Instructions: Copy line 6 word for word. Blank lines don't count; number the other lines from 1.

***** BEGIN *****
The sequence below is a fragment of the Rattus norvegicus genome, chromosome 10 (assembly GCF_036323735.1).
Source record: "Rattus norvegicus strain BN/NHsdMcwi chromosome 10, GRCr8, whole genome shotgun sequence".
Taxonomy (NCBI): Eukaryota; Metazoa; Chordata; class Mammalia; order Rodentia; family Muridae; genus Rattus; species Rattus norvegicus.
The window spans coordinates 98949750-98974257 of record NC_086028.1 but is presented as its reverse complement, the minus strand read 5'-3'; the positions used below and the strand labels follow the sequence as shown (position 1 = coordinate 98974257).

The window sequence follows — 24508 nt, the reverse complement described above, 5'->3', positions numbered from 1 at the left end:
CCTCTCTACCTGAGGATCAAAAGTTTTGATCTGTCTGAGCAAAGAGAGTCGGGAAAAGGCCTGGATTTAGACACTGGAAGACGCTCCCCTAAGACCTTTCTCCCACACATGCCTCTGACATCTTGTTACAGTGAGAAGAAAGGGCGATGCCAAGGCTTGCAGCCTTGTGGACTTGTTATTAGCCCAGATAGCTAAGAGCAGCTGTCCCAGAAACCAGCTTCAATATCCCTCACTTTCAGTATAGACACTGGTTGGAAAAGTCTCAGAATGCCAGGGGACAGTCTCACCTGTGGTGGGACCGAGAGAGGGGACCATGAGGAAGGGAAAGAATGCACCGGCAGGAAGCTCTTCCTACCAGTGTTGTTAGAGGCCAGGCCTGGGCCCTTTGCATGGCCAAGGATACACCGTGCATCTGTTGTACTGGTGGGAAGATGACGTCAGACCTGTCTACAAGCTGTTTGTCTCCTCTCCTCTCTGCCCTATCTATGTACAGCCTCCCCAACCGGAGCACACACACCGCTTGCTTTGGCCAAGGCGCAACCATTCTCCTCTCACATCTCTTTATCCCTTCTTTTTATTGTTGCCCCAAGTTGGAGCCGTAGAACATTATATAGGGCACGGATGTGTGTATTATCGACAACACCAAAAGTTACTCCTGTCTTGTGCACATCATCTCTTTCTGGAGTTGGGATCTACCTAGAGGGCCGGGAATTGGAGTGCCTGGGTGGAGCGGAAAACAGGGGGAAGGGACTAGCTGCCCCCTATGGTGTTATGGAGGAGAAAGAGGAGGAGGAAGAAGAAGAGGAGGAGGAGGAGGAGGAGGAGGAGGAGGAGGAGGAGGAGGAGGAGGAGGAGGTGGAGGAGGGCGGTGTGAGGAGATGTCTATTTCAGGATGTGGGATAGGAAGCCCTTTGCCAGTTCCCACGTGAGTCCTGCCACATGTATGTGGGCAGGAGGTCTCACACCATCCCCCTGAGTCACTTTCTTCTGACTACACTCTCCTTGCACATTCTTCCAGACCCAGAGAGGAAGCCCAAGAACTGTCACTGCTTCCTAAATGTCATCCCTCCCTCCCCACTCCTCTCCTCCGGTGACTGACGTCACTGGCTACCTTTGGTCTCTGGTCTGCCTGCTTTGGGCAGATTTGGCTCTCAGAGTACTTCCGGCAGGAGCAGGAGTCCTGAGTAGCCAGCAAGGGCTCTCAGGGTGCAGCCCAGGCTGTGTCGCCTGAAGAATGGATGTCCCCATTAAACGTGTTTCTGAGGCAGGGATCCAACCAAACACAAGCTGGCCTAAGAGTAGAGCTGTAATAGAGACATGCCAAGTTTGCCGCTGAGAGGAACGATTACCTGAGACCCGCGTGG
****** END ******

CCTCTCTACCTGAGGATCAAAAGTTTTGATCTGTCTGAGCAAAGAGAGTCGGGAAAAGGCCTGGATTTAGACACTGGAAGACGCTCCCCTAAGACCTTTCTCCCACACATGCCTCTGACATCTTGTTACAGTGAGAAGAAAGGGCGATGCCAAGGCTTGCAGCCTTGTGGACTTGTTATTAGCCCAGATAGCTAAGAGCAGCTGTCCCAGAAACCAGCTTCAATATCCCTCACTTTCAGTATAGACACTGGTTGGAAAAGTCTCAGAATGCCAGGGGACAGTCTCACCTGTGGTGGGACCGAGAGAGGGGACCATGAGGAAGGGAAAGAATGCACCGGCAGGAAGCTCTTCCTACCAGTGTTGTTAGAGGCCAGGCCTGGGCCCTTTGCATGGCCAAGGATACACCGTGCATCTGTTGTACTGGTGGGAAGATGACGTCAGACCTGTCTACAAGCTGTTTGTCTCCTCTCCTCTCTGCCCTATCTATGTACAGCCTCCCCAACCGGAGCACACACACCGCTTGCTTTGGCCAAGGCGCAACCATTCTCCTCTCACATCTCTTTATCCCTTCTTTTTATTGTTGCCCCAAGTTGGAGCCGTAGAACATTATATAGGGCACGGATGTGTGTATTATCGACAACACCAAAAGTTACTCCTGTCTTGTGCACATCATCTCTTTCTGGAGTTGGGATCTACCTAGAGGGCCGGGAATTGGAGTGCCTGGGTGGAGCGGAAAACAGGGGGAAGGGACTAGCTGCCCCCTATGGTGTTATGGAGGAGAAAGAGGAGGAGGAAGAAGAAGAGGAGGAGGAGGAGGAGGAGGAGGAGGAGGAGGAGGAGGAGGAGGAGGAGGAGGTGGAGGAGGGCGGTGTGAGGAGATGTCTATTTCAGGATGTGGGATAGGAAGCCCTTTGCCAGTTCCCACGTGAGTCCTGCCACATGTATGTGGGCAGGAGGTCTCACACCATCCCCCTGAGTCACTTTCTTCTGACTACACTCTCCTTGCACATTCTTCCAGACCCAGAGAGGAAGCCCAAGAACTGTCACTGCTTCCTAAATGTCATCCCTCCCTCCCCACTCCTCTCCTCCGGTGACTGACGTCACTGGCTACCTTTGGTCTCTGGTCTGCCTGCTTTGGGCAGATTTGGCTCTCAGAGTACTTCCGGCAGGAGCAGGAGTCCTGAGTAGCCAGCAAGGGCTCTCAGGGTGCAGCCCAGGCTGTGTCGCCTGAAGAATGGATGTCCCCATTAAACGTGTTTCTGAGGCAGGGATCCAACCAAACACAAGCTGGCCTAAGAGTAGAGCTGTAATAGAGACATGCCAAGTTTGCCGCTGAGAGGAACGATTACCTGAGACCCGCGTGG